Finding New Ways After Cyclone Seroja

The decline in coffee productivity also caught the attention of Ayrton Wibowo, a producer of green beans sourced from coffee plantations in Beiposo, Bajawa District, Regency. Beiposo is about 121 kilometers from Colol.

Together with his Polish wife, Ayrton founded the Jara Mite coffee production house – “dark horse”, in the Ngada language – to help promote farmers' coffee to the international market.

In Poland, the couple opened the Podkawa Coffee Roastery coffee shop with Beiposo coffee as one of its superior products.

Apart from green beans, he also buys ripe, reddish coffee cherries from Beiposo farmers.

According to Ayrton, “planting methods, fertilization and the lack of coffee rejuvenation” have contributed to a decline in productivity, not only in Colol and Beiposo, but also other coffee centers on Flores Island.

The weakening of productivity “got more drastic after tropical cyclone Seroja.”

Tropical cyclone Seroja occurred in April 2021. This cyclone triggered rain accompanied by strong winds, high waves and flooding on several islands in .

You could say, said Ayrton, who now lives in Warsaw, Poland, “there was almost no good quality coffee in Beiposo after tropical cyclone Seroja.”

A number of studies have found that cyclone intensity is strengthening, an indication of the climate crisis triggered by anthropogenic activities.

Researchers from the National Oceanic and Atmospheric Administration have–found that tropical cyclone intensity has increased by 8-15 percent per decade.

Tropical cyclones generally form in the equatorial zone. The waters in this zone are warmer than the surrounding waters.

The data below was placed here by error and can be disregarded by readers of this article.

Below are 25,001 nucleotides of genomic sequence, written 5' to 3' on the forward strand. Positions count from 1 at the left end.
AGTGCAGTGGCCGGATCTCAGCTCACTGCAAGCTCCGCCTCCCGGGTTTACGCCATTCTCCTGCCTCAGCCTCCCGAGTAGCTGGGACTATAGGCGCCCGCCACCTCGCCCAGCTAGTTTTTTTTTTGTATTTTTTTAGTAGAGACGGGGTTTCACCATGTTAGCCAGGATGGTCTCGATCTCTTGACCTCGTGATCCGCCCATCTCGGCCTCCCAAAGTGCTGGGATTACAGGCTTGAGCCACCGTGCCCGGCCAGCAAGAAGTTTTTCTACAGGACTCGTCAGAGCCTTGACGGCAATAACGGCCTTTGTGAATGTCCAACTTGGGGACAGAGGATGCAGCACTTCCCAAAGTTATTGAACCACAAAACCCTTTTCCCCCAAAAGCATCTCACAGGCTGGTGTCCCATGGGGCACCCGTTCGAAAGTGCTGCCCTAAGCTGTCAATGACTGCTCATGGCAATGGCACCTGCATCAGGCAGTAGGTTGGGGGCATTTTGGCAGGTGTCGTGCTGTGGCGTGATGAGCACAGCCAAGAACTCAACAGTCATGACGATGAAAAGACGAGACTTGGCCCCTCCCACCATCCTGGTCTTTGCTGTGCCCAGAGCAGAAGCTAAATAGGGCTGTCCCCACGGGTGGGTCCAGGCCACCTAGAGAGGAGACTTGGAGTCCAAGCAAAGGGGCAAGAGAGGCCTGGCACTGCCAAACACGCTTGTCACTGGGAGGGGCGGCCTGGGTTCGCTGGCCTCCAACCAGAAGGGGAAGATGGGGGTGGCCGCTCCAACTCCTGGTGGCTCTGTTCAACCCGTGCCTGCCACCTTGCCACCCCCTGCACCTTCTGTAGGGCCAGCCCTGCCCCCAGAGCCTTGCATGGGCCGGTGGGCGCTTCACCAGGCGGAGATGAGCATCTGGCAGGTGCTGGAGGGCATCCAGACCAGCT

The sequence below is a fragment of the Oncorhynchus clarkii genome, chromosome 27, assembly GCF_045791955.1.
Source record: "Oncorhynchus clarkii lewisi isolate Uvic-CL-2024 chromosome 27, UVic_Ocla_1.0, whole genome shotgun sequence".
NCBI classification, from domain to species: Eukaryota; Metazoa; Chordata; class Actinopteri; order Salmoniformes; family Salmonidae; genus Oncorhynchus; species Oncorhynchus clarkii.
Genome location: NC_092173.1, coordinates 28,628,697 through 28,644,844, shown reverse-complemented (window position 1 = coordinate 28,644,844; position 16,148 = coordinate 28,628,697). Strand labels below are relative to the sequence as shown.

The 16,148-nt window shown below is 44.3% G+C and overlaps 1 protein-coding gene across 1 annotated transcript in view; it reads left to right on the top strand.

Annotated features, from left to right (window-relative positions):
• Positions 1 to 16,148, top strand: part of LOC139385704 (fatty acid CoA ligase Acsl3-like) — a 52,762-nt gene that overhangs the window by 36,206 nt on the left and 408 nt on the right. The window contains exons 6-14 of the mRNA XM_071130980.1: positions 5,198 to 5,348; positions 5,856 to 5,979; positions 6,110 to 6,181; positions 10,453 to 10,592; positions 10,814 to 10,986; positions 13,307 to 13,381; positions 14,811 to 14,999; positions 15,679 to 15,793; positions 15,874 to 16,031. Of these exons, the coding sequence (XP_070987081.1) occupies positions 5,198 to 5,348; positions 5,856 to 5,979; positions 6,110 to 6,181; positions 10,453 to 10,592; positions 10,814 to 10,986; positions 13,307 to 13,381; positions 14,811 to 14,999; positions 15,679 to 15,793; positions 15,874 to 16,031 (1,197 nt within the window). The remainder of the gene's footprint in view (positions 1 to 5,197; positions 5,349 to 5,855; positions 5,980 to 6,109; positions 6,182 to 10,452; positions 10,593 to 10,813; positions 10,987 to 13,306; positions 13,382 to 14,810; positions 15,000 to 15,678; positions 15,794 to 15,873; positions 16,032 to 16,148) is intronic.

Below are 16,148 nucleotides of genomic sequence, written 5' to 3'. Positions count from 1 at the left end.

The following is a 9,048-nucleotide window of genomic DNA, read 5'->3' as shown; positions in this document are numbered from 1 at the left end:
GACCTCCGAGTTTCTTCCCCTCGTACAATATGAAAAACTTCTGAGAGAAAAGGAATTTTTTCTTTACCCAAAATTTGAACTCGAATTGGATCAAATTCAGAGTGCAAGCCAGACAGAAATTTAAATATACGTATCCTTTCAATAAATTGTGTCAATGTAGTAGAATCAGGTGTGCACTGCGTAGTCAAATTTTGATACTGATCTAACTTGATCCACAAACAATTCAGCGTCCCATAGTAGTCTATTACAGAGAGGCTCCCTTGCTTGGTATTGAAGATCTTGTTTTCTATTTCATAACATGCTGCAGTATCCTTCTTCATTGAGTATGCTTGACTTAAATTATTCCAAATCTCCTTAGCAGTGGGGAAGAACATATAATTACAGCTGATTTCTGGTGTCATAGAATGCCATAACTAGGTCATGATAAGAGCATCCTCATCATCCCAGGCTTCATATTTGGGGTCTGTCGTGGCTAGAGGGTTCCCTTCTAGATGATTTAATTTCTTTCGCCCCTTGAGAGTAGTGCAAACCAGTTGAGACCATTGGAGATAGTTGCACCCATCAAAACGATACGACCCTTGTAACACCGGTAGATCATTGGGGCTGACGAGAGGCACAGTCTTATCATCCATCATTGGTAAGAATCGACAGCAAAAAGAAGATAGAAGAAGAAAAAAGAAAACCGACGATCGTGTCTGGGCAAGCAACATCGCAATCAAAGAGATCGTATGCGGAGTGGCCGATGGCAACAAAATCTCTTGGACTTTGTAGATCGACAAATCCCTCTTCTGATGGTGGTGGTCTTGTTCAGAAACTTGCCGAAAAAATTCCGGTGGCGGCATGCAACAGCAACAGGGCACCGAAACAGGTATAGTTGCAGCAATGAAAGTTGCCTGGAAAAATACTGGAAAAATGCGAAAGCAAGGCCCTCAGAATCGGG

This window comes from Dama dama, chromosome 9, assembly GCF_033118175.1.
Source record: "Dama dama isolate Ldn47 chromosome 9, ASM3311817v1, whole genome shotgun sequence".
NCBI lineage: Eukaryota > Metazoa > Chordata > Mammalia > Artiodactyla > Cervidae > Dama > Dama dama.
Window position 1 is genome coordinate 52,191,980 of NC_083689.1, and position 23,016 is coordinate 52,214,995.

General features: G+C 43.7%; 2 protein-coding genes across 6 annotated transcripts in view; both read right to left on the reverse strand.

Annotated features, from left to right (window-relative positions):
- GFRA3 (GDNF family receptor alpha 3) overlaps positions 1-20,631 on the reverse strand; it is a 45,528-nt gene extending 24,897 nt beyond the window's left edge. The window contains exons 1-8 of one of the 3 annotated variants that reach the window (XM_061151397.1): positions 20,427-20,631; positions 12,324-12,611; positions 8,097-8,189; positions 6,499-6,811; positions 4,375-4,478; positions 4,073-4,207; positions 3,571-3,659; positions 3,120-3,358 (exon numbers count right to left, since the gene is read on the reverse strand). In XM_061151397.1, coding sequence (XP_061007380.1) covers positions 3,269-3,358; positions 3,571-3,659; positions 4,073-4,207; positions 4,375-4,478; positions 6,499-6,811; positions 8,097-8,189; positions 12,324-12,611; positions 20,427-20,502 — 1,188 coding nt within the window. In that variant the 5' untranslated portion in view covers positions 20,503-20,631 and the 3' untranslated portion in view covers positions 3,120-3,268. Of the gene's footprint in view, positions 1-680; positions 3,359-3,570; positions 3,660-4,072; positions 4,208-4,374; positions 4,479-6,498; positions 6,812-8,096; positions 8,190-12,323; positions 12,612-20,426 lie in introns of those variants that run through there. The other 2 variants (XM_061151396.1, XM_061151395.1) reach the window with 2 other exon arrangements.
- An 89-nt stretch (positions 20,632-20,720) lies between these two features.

Located at 8-12 degrees South Latitude, NTT is not in the equatorial edge zone [zero degrees Latitude]. That is why a number of experts, as quoted by several national , call the Seroja cyclone an anomaly.

“In general, Indonesia is only affected by the tail of the cyclone,” said Edvin Aldrian, a climate expert from the Agency for the Assessment and Application of Technology, as quoted by Kompas.

Even so, to date there have been no studies that specifically examine the potential for the formation of other cyclones in NTT.

 What is clear is that Cyclone Seroja ultimately also had an impact on Flores coffee plantations.

After tropical cyclone Seroja, “one time 50 percent of a farmer's entire shipment of cherries appeared to float when soaked,” Ayrton said.

Floating cherries indicate low quality seeds.

Tosca also often finds cherries delivered by coffee farmers from Sarongge, Tunggilis and Pakuwon – three villages on the slopes of Mount Gede-Pangrango – that float when soaked.

When that happens, he usually immediately intervenes and visits the farmer's garden. To the farmer, he will recommend several ways that can improve quantity and quality in the next harvest season.

However, “we cannot determine the same method for every coffee farmer,” said Tosca.

Sit Down, Negotiate Solutions